Adapted from a recent online discussion.
Dear Carolyn: I have a friend whose schedule changes frequently. Recently, she changed our “plans” to get together from Tuesday to Monday to Wednesday. How do I spend time with her without feeling shuffled around?
— Frequently Rescheduled
Frequently Rescheduled: If you are being shuffled around, then you should feel shuffled around. Call it what it is.
What you do about it from there is the important thing, and that’s really a matter of personal preference.
● You can roll with the shuffling if you decide it isn’t a dealbreaker for you, meaning, the friend’s company pleases you more than the rescheduled plans annoy you;
● You can decide it bothers you enough to end the friendship over it, and spell out for her that you don’t like the constant changes of plans. After you give her a chance to change her ways, you can then end the friendship accordingly if the constant shuffling persists.
● Or you can be pleasantly immovable and say, “Sorry, Tuesday is the only day that works for me. Let me know if you change your mind and want to stick to our original plans.” That way you set out the terms upon which you’re willing to stay friends, and she either meets them or doesn’t. The more friendly and matter-of-fact you are about sticking to the original plans you made, the less drama there will be in the way the friendship plays out.
You don’t say why she changes plans, by the way, and to my mind the reason is everything. I’d be much more accommodating to someone with a difficult schedule — unpredictable job, multiple responsibilities, health concerns — than I would to someone who just is careless with details or who gets lured away by a better offer than hanging out with me. I’d feel sympathy for anyone with the former and not take the cancellations personally, whereas for the latter I’d get the message quickly that I don’t really count.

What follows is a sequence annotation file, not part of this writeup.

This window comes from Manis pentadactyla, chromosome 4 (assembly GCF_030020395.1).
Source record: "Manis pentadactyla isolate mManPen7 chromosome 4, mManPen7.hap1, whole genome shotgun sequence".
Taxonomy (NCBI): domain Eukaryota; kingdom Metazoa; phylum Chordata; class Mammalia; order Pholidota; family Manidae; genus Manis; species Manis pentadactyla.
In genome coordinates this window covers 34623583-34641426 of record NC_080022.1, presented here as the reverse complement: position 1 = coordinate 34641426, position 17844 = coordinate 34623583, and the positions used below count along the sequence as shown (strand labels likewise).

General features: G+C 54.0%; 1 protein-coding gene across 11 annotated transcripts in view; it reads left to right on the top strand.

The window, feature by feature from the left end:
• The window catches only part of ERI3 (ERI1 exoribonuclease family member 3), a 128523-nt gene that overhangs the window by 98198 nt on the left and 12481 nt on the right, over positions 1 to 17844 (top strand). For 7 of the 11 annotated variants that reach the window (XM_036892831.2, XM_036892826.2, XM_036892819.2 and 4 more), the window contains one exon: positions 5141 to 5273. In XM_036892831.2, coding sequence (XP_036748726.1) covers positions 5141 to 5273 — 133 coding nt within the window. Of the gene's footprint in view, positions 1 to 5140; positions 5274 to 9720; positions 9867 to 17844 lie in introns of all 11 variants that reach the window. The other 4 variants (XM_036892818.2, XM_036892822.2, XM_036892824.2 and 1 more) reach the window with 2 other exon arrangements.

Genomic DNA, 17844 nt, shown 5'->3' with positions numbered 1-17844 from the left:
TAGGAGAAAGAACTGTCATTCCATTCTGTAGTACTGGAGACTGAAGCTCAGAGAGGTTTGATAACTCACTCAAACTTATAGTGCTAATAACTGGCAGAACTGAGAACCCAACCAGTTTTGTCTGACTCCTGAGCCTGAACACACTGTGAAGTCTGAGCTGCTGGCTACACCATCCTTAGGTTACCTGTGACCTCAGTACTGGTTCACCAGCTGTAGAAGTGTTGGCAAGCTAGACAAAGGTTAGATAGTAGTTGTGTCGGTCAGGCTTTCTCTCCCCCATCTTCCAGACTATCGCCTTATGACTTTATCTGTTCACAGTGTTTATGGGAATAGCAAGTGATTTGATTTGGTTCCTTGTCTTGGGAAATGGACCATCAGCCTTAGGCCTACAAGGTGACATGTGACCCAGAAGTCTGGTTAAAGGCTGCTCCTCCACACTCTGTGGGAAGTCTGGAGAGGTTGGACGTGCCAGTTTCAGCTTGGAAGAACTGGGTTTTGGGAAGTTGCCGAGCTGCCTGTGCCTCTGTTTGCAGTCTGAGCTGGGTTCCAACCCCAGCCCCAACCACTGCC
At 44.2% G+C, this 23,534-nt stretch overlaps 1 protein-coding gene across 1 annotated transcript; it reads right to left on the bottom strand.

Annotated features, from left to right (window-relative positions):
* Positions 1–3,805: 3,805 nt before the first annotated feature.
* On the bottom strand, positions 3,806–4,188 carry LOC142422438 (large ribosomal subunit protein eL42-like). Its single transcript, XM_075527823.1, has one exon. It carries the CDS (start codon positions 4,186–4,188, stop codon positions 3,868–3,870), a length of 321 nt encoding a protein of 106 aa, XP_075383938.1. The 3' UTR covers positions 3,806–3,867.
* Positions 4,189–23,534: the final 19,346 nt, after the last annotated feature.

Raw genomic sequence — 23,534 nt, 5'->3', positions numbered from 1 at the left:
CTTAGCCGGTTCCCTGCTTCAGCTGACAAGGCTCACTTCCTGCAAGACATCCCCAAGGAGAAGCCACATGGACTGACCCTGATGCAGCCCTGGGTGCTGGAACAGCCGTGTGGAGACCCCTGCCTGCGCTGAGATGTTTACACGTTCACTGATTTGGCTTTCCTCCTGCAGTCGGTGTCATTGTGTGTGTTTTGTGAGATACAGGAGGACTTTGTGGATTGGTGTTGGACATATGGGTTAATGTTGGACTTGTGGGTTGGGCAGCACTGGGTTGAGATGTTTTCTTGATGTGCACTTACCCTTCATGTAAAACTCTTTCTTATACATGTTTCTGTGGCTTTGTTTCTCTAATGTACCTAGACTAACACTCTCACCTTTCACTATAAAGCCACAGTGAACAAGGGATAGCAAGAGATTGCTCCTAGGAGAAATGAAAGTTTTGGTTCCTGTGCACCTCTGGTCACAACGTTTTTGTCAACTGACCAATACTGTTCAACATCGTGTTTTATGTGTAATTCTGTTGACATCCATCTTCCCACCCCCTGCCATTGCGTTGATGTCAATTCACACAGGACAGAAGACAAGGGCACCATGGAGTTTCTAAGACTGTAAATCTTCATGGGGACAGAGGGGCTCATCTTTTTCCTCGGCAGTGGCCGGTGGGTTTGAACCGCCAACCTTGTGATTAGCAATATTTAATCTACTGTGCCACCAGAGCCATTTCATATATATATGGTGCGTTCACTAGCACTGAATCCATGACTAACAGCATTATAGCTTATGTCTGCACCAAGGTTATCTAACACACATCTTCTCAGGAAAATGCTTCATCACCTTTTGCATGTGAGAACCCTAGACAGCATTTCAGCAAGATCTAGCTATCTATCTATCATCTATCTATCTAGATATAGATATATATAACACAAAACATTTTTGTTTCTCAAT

Hi, Carolyn: I am a single woman in my 30s. I’m happy with my life, have a satisfying career, lots of friends, many interests, and am open to relationships should one come my way.
Recently I had a pretty negative dating experience but I am doing okay with it and moving on. As this experience played out, a close friend of mine who is married made several comments about how glad she was to no longer be in my position — dealing with dating — and it rubbed me the wrong way. I think she has good intentions but it felt patronizing.
I don’t envy my friend’s life in the least and I guess it bothers me that she seems to want me to, or thinks I should. She is a good, kind person and a good friend and I want to maintain a friendship with her. How I can respond to these comments kindly and thoughtfully without saying, “Thanks, but I don’t want what you have”?
Anonymous: “Thanks,” you say kindly and thoughtfully, “but I don’t want what you have, either.”
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